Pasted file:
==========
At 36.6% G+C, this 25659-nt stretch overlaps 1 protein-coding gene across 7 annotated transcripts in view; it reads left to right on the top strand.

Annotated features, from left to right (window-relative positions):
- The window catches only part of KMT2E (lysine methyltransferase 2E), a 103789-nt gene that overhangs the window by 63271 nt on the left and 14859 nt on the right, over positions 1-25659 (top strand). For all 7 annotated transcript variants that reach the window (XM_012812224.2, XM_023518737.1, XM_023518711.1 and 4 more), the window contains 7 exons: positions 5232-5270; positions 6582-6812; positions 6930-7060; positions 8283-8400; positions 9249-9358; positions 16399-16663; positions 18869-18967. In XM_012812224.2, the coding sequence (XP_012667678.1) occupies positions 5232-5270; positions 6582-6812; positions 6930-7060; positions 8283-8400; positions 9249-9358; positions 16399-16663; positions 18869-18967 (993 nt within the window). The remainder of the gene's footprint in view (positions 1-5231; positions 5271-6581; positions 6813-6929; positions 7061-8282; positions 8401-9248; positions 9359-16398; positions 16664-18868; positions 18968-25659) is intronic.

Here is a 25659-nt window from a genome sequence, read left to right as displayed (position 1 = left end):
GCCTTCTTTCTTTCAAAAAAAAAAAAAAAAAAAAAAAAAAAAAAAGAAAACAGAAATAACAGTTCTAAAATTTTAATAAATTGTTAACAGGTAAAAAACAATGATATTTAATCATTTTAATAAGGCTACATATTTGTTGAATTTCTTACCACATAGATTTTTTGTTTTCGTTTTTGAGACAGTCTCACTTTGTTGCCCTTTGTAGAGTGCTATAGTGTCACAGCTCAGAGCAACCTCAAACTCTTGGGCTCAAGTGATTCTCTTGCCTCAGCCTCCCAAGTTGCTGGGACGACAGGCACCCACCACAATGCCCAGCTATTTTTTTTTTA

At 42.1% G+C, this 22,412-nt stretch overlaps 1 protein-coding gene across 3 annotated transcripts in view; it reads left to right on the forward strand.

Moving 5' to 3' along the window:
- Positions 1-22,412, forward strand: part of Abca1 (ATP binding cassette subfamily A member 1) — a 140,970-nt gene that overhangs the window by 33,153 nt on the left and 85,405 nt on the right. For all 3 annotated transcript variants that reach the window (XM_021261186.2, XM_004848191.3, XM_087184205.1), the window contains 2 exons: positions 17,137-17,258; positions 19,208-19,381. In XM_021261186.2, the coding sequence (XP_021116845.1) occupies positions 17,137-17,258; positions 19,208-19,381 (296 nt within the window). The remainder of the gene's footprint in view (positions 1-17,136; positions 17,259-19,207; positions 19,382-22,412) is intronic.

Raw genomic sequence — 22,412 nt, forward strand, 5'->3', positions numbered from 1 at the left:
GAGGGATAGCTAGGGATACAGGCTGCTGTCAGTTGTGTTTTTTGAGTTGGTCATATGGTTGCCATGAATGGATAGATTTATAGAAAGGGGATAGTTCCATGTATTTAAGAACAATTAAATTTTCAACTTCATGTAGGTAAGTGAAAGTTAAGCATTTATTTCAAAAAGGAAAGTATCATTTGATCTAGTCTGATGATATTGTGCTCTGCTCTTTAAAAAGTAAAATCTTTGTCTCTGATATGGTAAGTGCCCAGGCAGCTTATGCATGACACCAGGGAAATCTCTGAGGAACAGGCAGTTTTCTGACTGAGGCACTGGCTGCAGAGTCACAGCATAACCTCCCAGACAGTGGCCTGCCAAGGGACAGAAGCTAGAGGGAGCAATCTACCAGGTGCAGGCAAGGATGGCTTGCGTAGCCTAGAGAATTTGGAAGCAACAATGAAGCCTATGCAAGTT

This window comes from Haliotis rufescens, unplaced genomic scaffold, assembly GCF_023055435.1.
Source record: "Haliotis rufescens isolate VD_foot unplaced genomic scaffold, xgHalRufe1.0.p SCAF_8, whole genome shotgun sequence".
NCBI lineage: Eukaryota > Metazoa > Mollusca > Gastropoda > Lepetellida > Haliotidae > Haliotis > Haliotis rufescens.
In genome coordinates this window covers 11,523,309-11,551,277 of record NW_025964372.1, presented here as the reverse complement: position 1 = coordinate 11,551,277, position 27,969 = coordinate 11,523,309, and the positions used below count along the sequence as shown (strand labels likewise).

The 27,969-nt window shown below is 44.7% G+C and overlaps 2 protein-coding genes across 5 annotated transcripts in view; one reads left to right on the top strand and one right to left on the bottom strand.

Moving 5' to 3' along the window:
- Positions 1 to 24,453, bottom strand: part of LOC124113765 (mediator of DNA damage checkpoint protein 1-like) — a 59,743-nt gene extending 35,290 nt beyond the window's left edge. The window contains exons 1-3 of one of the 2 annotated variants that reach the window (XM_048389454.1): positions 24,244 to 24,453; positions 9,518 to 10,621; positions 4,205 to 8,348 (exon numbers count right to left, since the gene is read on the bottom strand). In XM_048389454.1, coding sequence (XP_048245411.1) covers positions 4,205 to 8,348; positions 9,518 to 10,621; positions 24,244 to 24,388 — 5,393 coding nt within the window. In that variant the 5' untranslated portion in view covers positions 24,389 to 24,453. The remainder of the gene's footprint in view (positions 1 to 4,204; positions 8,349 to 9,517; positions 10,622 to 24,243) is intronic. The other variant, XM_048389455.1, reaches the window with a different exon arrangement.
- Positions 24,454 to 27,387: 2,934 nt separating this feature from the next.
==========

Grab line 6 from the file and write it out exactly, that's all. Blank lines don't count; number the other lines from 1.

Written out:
At 42.1% G+C, this 22,412-nt stretch overlaps 1 protein-coding gene across 3 annotated transcripts in view; it reads left to right on the forward strand.